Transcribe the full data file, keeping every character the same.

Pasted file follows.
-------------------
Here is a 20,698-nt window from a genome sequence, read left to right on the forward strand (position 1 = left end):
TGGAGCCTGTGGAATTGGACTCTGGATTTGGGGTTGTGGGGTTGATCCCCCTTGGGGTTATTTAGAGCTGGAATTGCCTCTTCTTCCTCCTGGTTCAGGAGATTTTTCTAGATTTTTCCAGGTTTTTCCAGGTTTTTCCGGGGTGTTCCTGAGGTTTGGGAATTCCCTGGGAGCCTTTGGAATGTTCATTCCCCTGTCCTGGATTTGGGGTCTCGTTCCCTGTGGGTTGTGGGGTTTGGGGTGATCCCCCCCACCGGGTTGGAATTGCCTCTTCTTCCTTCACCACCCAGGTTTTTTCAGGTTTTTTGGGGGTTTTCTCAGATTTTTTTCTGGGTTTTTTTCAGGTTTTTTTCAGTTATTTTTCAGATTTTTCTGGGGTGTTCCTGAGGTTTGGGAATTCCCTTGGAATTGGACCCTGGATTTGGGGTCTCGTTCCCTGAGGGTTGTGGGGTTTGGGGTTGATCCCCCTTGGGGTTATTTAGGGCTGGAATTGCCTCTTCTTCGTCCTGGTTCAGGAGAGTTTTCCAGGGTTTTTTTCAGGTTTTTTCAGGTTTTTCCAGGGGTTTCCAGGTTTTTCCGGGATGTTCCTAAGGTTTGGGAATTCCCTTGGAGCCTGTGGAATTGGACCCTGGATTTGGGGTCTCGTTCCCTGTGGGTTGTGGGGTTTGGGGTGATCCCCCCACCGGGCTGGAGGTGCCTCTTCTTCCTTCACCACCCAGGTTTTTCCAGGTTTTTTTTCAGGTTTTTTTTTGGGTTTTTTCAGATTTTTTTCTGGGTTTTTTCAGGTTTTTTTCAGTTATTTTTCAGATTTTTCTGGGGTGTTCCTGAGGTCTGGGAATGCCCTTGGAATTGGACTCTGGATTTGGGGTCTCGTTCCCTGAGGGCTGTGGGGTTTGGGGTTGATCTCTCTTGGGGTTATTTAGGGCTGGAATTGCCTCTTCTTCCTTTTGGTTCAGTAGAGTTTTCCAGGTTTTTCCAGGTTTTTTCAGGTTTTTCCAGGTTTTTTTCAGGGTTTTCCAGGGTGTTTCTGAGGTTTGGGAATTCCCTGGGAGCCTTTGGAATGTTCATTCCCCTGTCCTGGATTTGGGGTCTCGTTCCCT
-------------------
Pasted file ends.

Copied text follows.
Here is a 20,698-nt window from a genome sequence, read left to right on the forward strand (position 1 = left end):
TGGAGCCTGTGGAATTGGACTCTGGATTTGGGGTTGTGGGGTTGATCCCCCTTGGGGTTATTTAGAGCTGGAATTGCCTCTTCTTCCTCCTGGTTCAGGAGATTTTTCTAGATTTTTCCAGGTTTTTCCAGGTTTTTCCGGGGTGTTCCTGAGGTTTGGGAATTCCCTGGGAGCCTTTGGAATGTTCATTCCCCTGTCCTGGATTTGGGGTCTCGTTCCCTGTGGGTTGTGGGGTTTGGGGTGATCCCCCCCACCGGGTTGGAATTGCCTCTTCTTCCTTCACCACCCAGGTTTTTTCAGGTTTTTTGGGGGTTTTCTCAGATTTTTTTCTGGGTTTTTTTCAGGTTTTTTTCAGTTATTTTTCAGATTTTTCTGGGGTGTTCCTGAGGTTTGGGAATTCCCTTGGAATTGGACCCTGGATTTGGGGTCTCGTTCCCTGAGGGTTGTGGGGTTTGGGGTTGATCCCCCTTGGGGTTATTTAGGGCTGGAATTGCCTCTTCTTCGTCCTGGTTCAGGAGAGTTTTCCAGGGTTTTTTTCAGGTTTTTTCAGGTTTTTCCAGGGGTTTCCAGGTTTTTCCGGGATGTTCCTAAGGTTTGGGAATTCCCTTGGAGCCTGTGGAATTGGACCCTGGATTTGGGGTCTCGTTCCCTGTGGGTTGTGGGGTTTGGGGTGATCCCCCCACCGGGCTGGAGGTGCCTCTTCTTCCTTCACCACCCAGGTTTTTCCAGGTTTTTTTTCAGGTTTTTTTTTGGGTTTTTTCAGATTTTTTTCTGGGTTTTTTCAGGTTTTTTTCAGTTATTTTTCAGATTTTTCTGGGGTGTTCCTGAGGTCTGGGAATGCCCTTGGAATTGGACTCTGGATTTGGGGTCTCGTTCCCTGAGGGCTGTGGGGTTTGGGGTTGATCTCTCTTGGGGTTATTTAGGGCTGGAATTGCCTCTTCTTCCTTTTGGTTCAGTAGAGTTTTCCAGGTTTTTCCAGGTTTTTTCAGGTTTTTCCAGGTTTTTTTCAGGGTTTTCCAGGGTGTTTCTGAGGTTTGGGAATTCCCTGGGAGCCTTTGGAATGTTCATTCCCCTGTCCTGGATTTGGGGTCTCGTTCCCT